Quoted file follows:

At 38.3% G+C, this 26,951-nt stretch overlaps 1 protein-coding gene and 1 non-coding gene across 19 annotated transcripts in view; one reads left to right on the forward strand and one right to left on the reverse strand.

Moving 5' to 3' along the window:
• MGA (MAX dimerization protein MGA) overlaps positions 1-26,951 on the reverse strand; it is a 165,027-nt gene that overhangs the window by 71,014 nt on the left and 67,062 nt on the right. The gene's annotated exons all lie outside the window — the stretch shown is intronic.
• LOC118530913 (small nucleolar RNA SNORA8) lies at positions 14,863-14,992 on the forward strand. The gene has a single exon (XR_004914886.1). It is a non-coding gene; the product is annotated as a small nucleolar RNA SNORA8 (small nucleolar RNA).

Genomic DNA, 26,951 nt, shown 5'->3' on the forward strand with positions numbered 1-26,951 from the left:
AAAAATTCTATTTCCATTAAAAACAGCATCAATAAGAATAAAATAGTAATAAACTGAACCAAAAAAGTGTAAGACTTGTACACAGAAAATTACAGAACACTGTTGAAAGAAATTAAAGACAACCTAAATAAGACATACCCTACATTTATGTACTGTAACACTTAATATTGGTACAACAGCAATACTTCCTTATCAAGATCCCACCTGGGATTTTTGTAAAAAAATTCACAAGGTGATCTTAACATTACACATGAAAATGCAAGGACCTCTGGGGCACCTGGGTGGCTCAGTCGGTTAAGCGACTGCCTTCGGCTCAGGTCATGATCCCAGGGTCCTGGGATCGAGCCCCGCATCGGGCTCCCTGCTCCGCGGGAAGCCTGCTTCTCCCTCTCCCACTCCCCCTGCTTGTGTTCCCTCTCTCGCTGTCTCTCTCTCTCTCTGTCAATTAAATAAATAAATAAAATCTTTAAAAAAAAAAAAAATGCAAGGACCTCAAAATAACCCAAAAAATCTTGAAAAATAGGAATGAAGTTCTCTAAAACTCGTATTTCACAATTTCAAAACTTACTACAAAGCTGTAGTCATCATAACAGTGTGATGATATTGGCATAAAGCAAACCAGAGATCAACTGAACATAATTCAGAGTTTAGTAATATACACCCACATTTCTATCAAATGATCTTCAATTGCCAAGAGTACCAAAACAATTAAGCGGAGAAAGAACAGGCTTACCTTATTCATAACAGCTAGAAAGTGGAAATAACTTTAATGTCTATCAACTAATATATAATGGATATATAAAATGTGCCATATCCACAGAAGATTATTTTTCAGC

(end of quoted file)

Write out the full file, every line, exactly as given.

At 38.3% G+C, this 26,951-nt stretch overlaps 1 protein-coding gene and 1 non-coding gene across 19 annotated transcripts in view; one reads left to right on the forward strand and one right to left on the reverse strand.

Moving 5' to 3' along the window:
• MGA (MAX dimerization protein MGA) overlaps positions 1-26,951 on the reverse strand; it is a 165,027-nt gene that overhangs the window by 71,014 nt on the left and 67,062 nt on the right. The gene's annotated exons all lie outside the window — the stretch shown is intronic.
• LOC118530913 (small nucleolar RNA SNORA8) lies at positions 14,863-14,992 on the forward strand. The gene has a single exon (XR_004914886.1). It is a non-coding gene; the product is annotated as a small nucleolar RNA SNORA8 (small nucleolar RNA).

Genomic DNA, 26,951 nt, shown 5'->3' on the forward strand with positions numbered 1-26,951 from the left:
AAAAATTCTATTTCCATTAAAAACAGCATCAATAAGAATAAAATAGTAATAAACTGAACCAAAAAAGTGTAAGACTTGTACACAGAAAATTACAGAACACTGTTGAAAGAAATTAAAGACAACCTAAATAAGACATACCCTACATTTATGTACTGTAACACTTAATATTGGTACAACAGCAATACTTCCTTATCAAGATCCCACCTGGGATTTTTGTAAAAAAATTCACAAGGTGATCTTAACATTACACATGAAAATGCAAGGACCTCTGGGGCACCTGGGTGGCTCAGTCGGTTAAGCGACTGCCTTCGGCTCAGGTCATGATCCCAGGGTCCTGGGATCGAGCCCCGCATCGGGCTCCCTGCTCCGCGGGAAGCCTGCTTCTCCCTCTCCCACTCCCCCTGCTTGTGTTCCCTCTCTCGCTGTCTCTCTCTCTCTCTGTCAATTAAATAAATAAATAAAATCTTTAAAAAAAAAAAAAATGCAAGGACCTCAAAATAACCCAAAAAATCTTGAAAAATAGGAATGAAGTTCTCTAAAACTCGTATTTCACAATTTCAAAACTTACTACAAAGCTGTAGTCATCATAACAGTGTGATGATATTGGCATAAAGCAAACCAGAGATCAACTGAACATAATTCAGAGTTTAGTAATATACACCCACATTTCTATCAAATGATCTTCAATTGCCAAGAGTACCAAAACAATTAAGCGGAGAAAGAACAGGCTTACCTTATTCATAACAGCTAGAAAGTGGAAATAACTTTAATGTCTATCAACTAATATATAATGGATATATAAAATGTGCCATATCCACAGAAGATTATTTTTCAGC